Laken Riley

Laken Riley

Credit: Instagram: @lakenrileyy

ATLANTA — The suspect in the killing of a nursing student on the University of Georgia campus used an object as a weapon in the crime and is accused of "disfiguring her skull," according to newly filed arrest affidavits.

Jose Ibarra, who faces multiple murder and assault charges, is also accused of dragging 22-year-old Laken Riley to a secluded area Thursday, according to one of the affidavits obtained Tuesday by The Associated Press. The allegation that he dragged Riley's body was filed to support the charge of concealing the death of another person.

Authorities have not said exactly how Riley was killed, only that her death was caused by blunt force trauma. Further details about the type of object used, or exactly how she was killed, are not included in the affidavits for arrest.

The affidavits filed in Athens-Clarke County Superior Court state that the crimes were committed between 9 a.m. and 1 p.m. Thursday.

District Attorney Deborah Gonzalez, who oversees prosecutions in Athens-Clarke, said Monday that she's bringing in a special prosecutor to handle the charges against Jose Ibarra. Gonzalez, who's up for reelection this year, has been under fire as an ineffective prosecutor, losing several cases and seeing a number of assistant district attorneys depart her office.

Gonzalez said she will appoint Sheila Ross, who now works for the Prosecuting Attorneys Council, a state agency that trains and supports prosecutors, to oversee the case.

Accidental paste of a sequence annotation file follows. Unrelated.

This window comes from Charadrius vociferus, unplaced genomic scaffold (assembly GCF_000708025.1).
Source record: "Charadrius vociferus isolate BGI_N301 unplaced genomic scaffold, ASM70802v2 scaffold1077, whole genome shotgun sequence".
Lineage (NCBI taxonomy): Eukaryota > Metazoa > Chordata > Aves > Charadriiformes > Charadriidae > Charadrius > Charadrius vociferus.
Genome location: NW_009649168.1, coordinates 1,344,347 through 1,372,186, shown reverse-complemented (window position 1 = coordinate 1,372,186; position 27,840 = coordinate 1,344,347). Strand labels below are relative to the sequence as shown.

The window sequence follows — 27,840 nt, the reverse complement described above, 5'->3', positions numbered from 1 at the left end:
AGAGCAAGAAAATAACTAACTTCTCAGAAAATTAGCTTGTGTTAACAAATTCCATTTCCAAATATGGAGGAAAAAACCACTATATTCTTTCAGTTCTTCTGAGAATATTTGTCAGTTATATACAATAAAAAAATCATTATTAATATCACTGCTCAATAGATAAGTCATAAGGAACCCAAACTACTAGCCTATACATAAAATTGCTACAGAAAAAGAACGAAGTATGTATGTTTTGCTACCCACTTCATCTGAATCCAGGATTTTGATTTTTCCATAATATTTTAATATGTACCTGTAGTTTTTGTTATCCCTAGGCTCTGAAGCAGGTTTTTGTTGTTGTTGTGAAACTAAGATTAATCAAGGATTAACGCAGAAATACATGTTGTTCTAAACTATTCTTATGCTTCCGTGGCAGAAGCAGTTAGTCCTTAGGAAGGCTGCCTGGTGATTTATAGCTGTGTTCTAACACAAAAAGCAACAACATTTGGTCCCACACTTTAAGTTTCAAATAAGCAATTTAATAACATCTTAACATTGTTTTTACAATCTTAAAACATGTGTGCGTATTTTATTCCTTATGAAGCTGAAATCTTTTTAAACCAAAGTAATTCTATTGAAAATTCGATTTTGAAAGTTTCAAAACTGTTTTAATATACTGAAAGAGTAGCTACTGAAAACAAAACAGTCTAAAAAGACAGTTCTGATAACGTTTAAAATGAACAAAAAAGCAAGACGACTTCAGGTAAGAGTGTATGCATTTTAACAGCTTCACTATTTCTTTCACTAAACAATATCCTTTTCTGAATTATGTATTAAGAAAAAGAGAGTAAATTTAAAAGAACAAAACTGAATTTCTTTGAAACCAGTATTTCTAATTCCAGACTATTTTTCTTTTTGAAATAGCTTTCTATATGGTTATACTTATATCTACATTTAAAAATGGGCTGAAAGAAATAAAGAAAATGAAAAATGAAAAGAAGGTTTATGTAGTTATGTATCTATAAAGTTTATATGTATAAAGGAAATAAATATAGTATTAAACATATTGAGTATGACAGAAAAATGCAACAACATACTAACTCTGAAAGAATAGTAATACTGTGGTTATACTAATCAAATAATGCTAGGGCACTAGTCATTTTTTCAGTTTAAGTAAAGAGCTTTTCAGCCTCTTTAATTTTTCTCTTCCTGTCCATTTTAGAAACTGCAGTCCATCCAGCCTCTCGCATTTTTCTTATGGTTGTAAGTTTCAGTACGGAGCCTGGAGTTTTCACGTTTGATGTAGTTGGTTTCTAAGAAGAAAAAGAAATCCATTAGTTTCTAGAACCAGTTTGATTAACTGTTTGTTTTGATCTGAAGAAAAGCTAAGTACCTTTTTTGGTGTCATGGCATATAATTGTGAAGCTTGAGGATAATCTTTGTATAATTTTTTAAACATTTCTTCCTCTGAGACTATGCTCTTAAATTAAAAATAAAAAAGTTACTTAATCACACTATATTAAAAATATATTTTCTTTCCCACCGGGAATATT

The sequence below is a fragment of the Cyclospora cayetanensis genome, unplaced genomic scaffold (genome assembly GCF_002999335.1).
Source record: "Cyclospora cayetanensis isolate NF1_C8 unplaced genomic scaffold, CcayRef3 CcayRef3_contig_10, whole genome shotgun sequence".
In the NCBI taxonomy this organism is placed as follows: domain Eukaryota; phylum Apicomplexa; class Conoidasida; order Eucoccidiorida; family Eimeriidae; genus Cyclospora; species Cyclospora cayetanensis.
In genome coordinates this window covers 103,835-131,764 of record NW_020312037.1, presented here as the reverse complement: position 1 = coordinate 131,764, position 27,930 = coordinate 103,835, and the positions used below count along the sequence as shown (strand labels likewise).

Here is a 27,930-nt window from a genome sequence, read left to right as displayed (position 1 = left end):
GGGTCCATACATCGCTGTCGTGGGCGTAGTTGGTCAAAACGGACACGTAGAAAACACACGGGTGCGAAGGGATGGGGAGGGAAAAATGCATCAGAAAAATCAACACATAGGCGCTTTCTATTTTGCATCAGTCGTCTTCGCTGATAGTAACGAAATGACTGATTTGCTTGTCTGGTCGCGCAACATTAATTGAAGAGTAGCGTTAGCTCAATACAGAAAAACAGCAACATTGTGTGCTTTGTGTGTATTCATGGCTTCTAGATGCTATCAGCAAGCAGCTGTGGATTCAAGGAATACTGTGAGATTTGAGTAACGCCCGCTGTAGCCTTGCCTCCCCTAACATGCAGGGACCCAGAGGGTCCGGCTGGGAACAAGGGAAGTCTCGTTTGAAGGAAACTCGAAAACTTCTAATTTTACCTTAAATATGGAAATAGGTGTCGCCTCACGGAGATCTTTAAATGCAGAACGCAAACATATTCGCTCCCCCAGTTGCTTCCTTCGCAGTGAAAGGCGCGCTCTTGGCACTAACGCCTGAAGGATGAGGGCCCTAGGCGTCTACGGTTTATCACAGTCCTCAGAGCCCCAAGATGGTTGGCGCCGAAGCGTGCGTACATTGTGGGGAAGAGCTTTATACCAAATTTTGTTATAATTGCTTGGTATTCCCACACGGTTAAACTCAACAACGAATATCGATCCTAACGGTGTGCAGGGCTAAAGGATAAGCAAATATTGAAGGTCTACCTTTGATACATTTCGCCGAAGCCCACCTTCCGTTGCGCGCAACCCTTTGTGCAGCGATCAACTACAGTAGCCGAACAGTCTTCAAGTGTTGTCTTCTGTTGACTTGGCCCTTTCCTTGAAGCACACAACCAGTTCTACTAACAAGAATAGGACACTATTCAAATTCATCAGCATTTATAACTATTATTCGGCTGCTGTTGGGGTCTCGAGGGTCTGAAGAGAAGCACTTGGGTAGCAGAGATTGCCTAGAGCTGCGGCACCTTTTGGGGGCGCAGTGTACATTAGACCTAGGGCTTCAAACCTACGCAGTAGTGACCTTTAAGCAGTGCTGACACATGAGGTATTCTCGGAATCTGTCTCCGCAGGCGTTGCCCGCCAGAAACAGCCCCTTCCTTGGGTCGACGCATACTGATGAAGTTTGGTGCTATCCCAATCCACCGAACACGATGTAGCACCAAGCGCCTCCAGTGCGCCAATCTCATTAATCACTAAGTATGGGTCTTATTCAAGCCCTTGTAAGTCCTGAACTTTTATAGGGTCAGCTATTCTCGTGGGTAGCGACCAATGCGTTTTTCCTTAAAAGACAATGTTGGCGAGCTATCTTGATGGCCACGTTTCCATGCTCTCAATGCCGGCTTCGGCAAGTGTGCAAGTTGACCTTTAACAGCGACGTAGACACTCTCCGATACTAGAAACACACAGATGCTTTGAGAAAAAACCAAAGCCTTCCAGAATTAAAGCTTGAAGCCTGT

Ibarra, 26, is a Venezuelan citizen who immigration authorities say unlawfully crossed into the United States in 2022. It's unclear whether he has applied for asylum.

Riley was a nursing student at Augusta University's Athens campus, after starting her college career at the much larger Athens campus of the University of Georgia. She was found dead Thursday after a roommate reported she didn't return from a morning run in a wooded area of the University of Georgia campus near its intramural fields.

Republican lawmakers in Georgia are also considering laws intended to crack down on immigration after Riley's death. The House Governmental Affairs Committee on Monday advanced House Bill 1359 to the full House for more debate. Sponsored by Athens Republican Houston Gaines, the bill would let people seek to have their property taxes refunded if cities or counties refused to communicate with immigration authorities or if sheriffs refuse to check a suspected immigrant's legal status.

"This is to make sure that local governments in this state enforce their own laws, and frankly, we're going to hit them where it hurts, in the pocketbook," Gaines told the committee.

The refunds would also apply if a local government refused to enforce vagrancy laws against homeless people.

Other bills pending would make it a crime for sheriffs to fail to check the legal status with U.S. Immigration and Customs Enforcement of jailed suspected immigrants, and would require city and county law enforcement to act as deputies to ICE to arrest people in the country illegally.

Republicans including former President Donald Trump and Gov. Brian Kemp have used the killing to attack the immigration policies of President Joe Biden.

Immigration and Customs Enforcement says Ibarra was detained by the Border Patrol on Sept. 8, 2022, after entering from Mexico near El Paso, Texas. He was released for further processing.

According to ICE, Ibarra was arrested by New York police on Aug. 31 and charged with acting in a manner to injure a child less than 17 and a motor vehicle license violation. Ibarra was released before ICE could ask New York officials to hold him until immigration authorities could take him into custody, ICE said. New York officials said Sunday they had no record of the arrest.

The White House expressed condolences to Riley's family and referred questions about the case to ICE and local law enforcement.